RM: Your earlier book, The Lazarus File, features a CIA agent working overseas. It’s so totally different from Rhapsody In Red—was there something that motivated you to change?

DT: Nothing really definite. I'd always liked the Raymond Chandler mysteries with the sarcastic hero who keeps everyone mad at him. So I thought I'd move that kind of hero on campus and see what kind of trouble he could stir up. The result was Rhapsody.

RM: You’ll be teaching poetry at the Blue Ridge Mountain Writers Conference this spring. Where does writing poetry fit into your life?

DT: Poetry will always be my deepest love in literature. But writing it is very intense—every line and every word have to come out exactly right--and you can't keep at it day in and day out. So my poetry will always be rather low volume. However, I think poetry took a wrong turn about a hundred years ago when poets quit writing to a general audience (as Frost and Robinson had) and turned to a small, elitist, avant-garde audience. So, in teaching, I have a minor crusade going to return good-quality poetry to ordinary educated readers. That's the kind I write and the kind I encourage people to write.

RM: Any other words of wisdom for my readers?

DT: I'm not sure about the wisdom, but I do have two suggestions. First, the common idea that Christian fiction is somehow more limited than secular fiction is false. Most fiction since about A.D. 1900 assumes a naturalistic philosophy. That is, its scope is only the natural world of physical things and physical forces. When human virtues enter, they are merely human: naturalism cannot explain where the virtues come from. Christian fiction can deal with anything in naturalism and go beyond that to the supernatural—to consider God and His relationship to His creation.
Second, Christian writers have to be careful how we portray evil. To have meaningful fiction, we have to deal with evil. But we must never let it be attractive, and we must constantly ask ourselves what we're asking our readers to enjoy. If we are asking them to enjoy our portrayal of depravity or evil, we're failing in our mission as Christian writers.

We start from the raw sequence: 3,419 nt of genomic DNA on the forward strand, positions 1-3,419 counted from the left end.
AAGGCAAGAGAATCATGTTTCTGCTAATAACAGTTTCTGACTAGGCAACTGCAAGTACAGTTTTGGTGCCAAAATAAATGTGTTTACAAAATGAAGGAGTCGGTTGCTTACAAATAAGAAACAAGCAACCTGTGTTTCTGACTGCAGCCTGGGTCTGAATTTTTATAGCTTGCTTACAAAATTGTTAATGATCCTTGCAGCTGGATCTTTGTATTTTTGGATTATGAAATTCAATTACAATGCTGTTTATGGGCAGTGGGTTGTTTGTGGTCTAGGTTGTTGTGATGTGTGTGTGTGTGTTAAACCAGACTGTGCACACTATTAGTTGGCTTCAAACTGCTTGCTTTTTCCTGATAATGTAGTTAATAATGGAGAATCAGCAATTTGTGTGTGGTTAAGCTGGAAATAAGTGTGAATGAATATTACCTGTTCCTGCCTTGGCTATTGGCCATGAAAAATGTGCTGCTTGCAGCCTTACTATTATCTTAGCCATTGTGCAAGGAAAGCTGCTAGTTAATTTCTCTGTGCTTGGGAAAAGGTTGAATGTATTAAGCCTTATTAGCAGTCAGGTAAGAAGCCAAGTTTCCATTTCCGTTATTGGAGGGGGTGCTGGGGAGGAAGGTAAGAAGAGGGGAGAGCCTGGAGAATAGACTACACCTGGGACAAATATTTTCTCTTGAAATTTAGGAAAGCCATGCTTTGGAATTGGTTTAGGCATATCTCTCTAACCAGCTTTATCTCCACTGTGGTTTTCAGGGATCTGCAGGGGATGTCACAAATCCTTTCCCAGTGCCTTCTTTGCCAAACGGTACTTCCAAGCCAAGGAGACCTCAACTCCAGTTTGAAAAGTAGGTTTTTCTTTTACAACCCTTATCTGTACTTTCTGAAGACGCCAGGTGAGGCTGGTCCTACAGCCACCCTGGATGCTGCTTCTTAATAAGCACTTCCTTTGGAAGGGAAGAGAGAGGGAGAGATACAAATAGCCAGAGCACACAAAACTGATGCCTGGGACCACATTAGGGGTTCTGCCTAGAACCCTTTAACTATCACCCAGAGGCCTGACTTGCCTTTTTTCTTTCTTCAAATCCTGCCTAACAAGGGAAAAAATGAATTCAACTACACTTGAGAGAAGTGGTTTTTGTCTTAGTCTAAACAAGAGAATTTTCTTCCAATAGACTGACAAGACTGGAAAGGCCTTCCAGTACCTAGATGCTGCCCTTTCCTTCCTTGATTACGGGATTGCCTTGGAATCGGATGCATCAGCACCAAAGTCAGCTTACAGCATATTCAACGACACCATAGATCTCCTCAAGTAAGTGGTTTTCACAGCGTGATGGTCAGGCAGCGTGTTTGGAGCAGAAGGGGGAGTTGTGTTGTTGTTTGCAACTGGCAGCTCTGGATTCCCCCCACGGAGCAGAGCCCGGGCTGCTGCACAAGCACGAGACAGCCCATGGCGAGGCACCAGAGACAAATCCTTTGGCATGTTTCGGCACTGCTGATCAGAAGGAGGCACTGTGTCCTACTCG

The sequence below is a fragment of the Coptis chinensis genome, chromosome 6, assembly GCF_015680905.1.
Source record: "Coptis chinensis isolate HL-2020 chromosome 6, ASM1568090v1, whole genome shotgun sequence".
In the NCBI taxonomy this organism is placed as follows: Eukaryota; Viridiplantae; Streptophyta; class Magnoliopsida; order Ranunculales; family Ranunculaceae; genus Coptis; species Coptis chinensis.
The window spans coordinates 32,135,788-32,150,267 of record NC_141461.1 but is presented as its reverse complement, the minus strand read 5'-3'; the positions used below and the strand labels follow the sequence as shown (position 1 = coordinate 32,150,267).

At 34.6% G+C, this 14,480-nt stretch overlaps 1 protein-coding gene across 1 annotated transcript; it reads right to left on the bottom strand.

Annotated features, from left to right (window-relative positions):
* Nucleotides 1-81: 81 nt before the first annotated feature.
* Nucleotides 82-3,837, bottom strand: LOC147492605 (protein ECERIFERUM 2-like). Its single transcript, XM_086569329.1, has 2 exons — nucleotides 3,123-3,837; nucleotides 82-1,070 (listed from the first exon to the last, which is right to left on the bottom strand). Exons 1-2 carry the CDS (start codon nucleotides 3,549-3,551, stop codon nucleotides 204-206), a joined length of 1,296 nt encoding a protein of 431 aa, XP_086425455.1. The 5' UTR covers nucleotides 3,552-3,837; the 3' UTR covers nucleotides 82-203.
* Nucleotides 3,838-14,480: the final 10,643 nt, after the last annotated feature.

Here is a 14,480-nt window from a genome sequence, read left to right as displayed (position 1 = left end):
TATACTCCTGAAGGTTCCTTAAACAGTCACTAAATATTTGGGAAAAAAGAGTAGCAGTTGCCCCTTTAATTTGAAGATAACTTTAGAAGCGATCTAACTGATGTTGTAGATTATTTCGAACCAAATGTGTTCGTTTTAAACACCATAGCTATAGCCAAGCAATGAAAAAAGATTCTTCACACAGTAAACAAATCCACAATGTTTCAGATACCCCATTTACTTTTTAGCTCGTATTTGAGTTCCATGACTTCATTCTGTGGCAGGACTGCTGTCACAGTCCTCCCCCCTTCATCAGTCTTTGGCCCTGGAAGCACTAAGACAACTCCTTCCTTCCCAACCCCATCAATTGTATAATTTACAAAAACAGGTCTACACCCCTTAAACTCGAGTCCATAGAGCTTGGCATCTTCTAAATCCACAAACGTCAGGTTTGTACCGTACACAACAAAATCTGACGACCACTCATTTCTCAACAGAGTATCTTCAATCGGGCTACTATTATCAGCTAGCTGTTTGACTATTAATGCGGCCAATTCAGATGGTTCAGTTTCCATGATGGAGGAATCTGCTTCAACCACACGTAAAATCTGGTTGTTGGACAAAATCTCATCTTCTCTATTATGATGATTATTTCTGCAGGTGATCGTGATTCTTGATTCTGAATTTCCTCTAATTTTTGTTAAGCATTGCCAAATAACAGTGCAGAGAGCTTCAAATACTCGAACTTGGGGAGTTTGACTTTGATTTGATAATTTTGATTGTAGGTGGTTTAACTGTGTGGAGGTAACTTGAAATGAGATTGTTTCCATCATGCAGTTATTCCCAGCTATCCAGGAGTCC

Many thanks to you, Richard, for this opportunity to talk to our readers.

Sunday, March 01, 2009

A Few Words On Queries

Writers are paranoid! That's a given. We live in a world where rejection is a way of life, and we're always looking for the reasons it happens. Did we have a misspelling in our query? Should our margins have been different? Or our font? Don't laugh. I've sweated over these things, and if you're a writer, you have too, at one time or another.

Agent Janet Reid addresses these issues in an excellent post. Interestingly enough, she says that she's not looking for reasons to say "no," because her default position on a query is already "no." She's looking for a reason to say "yes." If that involves formatting so that the query is more easily read, wonderful, but that's not what determines her response. What makes her change from her default position is the substance, the voice, the intangible whatever that bleeds off the page or screen and says, "This is a keeper." Wish I knew what that stuff was. If I did, I'd put it in a "how-to" book for writers and retire off the royalties.